The second Keeper of Oxford’s Ashmolean Museum, Edward Lhwyd was an important naturalist, archaeologist, and linguist. He published the first catalogue of English fossils, the Lithophilacii Britannici Ichnographia (1699), in a limited edition of 120 copies, and many of the specific fossils he illustrated survive still in Oxford’s collections. A keen naturalist, he assisted (among many others) John Ray with his botanical work. Perhaps Lhwyd’s greatest claim to scholarly significance, however, rests upon the extensive tours he made of the Celtic lands to continue his work as a naturalist and for the dual purposes of archaeological and linguistic survey. This resulted, on the one hand, in the most sophisticated archaeological work of the day; and on the other, in the first serious comparative study of the Welsh, Scots and Irish Gaelic, Cornish, and Breton languages. For this latter achievement Lhwyd is now regarded as the father of Celtic linguistics. His results were printed in Glossography (1707), the first volume of his projected Archaeologia Britannica, giving some account additional to what has hitherto been publish’d, of the languages, histories, and customs of the original inhabitants of Great Britain: from collections and observations in travels through Wales, Cornwal, Bas-Bretagne, Ireland and Scotland. This linguistic work, of course, must be associated with Lhwyd’s broader intellectual pursuits in Oxford, where he was not only Keeper of the Ashmolean Museum, but also an active member of the Oxford Philosophical Society in its early years.
Roberts, Brynley F., “Ystoriaeu brenhinedd Ynys Brydeyn: a fourteenth-century Welsh Brut”, in: Eska, Joseph F. [ed.], Narrative in Celtic tradition: essays in honor of Edgar M. Slotkin, CSANA Yearbook 8–9, New York: Colgate University Press, 2011. 217–227.
Roberts, Brynley F., “Breuddwyd Maxen Wledig: Why? When?"”, in: Nagy, Joseph Falaky, and Leslie Ellen Jones (eds), Heroic poets and poetic heroes in Celtic tradition: a Festschrift for Patrick K. Ford, CSANA Yearbook 3–4, Dublin: Four Courts Press, 2005. 303–314.
Roberts, Brynley F., “Where were the Four Branches of the Mabinogi written?”, in: Nagy, Joseph Falaky [ed.], The individual in Celtic literatures, CSANA Yearbook 1, Dublin: Four Courts Press, 2001. 61–73.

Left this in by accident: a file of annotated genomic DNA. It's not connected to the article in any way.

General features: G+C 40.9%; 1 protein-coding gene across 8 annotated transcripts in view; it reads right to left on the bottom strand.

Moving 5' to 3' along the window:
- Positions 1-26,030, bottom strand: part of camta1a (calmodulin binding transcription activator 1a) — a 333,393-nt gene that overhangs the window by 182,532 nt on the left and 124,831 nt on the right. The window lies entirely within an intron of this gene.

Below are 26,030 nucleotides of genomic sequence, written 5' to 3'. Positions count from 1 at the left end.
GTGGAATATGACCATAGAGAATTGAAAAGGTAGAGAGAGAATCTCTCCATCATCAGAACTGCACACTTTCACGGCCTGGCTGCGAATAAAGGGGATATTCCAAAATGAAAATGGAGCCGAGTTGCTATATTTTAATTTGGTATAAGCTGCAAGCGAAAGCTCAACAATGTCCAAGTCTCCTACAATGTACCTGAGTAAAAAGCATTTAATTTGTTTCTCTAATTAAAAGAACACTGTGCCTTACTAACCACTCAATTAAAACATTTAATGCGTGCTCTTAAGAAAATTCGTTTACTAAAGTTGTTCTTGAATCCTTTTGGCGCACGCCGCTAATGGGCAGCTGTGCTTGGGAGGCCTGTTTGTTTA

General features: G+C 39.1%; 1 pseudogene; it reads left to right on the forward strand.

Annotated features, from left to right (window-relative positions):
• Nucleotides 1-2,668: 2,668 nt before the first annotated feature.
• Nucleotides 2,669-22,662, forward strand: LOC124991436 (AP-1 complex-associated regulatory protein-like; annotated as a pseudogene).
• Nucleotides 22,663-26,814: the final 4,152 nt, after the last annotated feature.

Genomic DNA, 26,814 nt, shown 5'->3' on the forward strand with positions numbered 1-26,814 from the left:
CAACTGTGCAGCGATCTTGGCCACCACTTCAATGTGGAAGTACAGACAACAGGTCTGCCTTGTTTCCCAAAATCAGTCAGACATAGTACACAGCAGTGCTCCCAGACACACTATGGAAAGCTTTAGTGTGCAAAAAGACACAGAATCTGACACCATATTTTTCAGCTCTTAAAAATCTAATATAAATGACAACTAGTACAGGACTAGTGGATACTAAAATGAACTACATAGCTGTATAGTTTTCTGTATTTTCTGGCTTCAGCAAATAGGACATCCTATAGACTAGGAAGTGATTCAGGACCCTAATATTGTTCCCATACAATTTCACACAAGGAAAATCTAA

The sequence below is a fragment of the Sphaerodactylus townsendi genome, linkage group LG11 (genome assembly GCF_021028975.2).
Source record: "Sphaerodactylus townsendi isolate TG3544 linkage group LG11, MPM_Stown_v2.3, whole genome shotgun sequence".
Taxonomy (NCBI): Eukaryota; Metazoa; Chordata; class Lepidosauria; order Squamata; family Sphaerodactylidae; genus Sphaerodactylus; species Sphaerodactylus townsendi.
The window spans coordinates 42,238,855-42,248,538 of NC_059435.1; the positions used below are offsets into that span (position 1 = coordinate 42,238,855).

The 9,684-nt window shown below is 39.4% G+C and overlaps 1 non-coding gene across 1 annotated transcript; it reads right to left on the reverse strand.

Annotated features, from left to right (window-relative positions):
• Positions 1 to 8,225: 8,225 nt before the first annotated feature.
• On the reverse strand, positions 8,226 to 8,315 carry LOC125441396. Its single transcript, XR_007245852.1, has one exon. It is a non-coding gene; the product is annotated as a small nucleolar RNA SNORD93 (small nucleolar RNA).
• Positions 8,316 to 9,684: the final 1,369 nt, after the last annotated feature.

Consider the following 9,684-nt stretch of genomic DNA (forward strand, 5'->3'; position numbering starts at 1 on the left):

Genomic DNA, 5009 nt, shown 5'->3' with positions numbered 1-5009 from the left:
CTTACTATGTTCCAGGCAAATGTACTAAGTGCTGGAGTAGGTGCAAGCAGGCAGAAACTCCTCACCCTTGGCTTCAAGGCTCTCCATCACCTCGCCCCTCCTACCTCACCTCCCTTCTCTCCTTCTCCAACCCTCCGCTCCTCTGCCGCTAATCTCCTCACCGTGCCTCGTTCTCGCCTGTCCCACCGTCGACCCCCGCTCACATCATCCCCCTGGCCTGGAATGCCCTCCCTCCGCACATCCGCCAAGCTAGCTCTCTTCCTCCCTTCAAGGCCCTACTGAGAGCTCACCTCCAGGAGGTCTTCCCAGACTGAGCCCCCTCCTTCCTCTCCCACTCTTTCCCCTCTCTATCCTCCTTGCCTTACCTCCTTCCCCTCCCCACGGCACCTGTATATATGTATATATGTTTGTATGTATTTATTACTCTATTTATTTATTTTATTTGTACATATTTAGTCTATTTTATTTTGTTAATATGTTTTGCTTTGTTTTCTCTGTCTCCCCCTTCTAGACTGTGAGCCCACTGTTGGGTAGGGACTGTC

Roberts, Brynley F., “Edward Lhuyd a darganfod Hen Gymraeg”, in: Eska, Joseph F., R. Geraint Gruffydd, and Nicolas Jacobs (eds.), Hispano-Gallo-Brittonica: essays in honour of professor D. Ellis Evans on the occasion of his sixty-fifth birthday, Cardiff: University of Wales Press, 1995. 151–165.
Roberts, Brynley F., “Syr John a'r Eidalwr”, in: Jones, Tegwyn, and E. B. Fryde (eds), Ysgrifau a cherddi cyflwynedig i Daniel Huws: Essays and poems presented to Daniel Huws, Aberystwyth: National Library of Wales, 1994. 179–194.
Roberts, Brynley F., “Diwylliant y ffin”, in: Edwards, Hywel Teifi (ed.), Cwm Tawe, Cyfres y cymoedd, Llandysul: Gomer Press, 1993. xii + 328 pp. 45–80.
Roberts, Brynley F., “Culhwch ac Olwen, the triads, saints' lives”, in: Bromwich, Rachel, A. O. H. Jarman, and Brynley F. Roberts (eds.), The Arthur of the Welsh. The Arthurian legend in medieval Welsh literature, Arthurian Literature in the Middle Ages 1, Cardiff: University of Wales Press, 1991. 73–95.
Roberts, Brynley F., “Geoffrey of Monmouth's Historia regum Britanniae and Brut y Brenhinedd”, in: Bromwich, Rachel, A. O. H. Jarman, and Brynley F. Roberts (eds.), The Arthur of the Welsh. The Arthurian legend in medieval Welsh literature, Arthurian Literature in the Middle Ages 1, Cardiff: University of Wales Press, 1991. 97–116.
Roberts, Brynley F., “Rhai o gerddi ymddiddan Llyfr Du Caerfyrddin”, in: Bromwich, Rachel, and R. Brinley Jones (eds.), Astudiaethau ar yr hengerdd / Studies in old Welsh poetry: cyflwynedig i Syr Idris Foster, Cardiff: University of Wales Press, 1978. 281–325.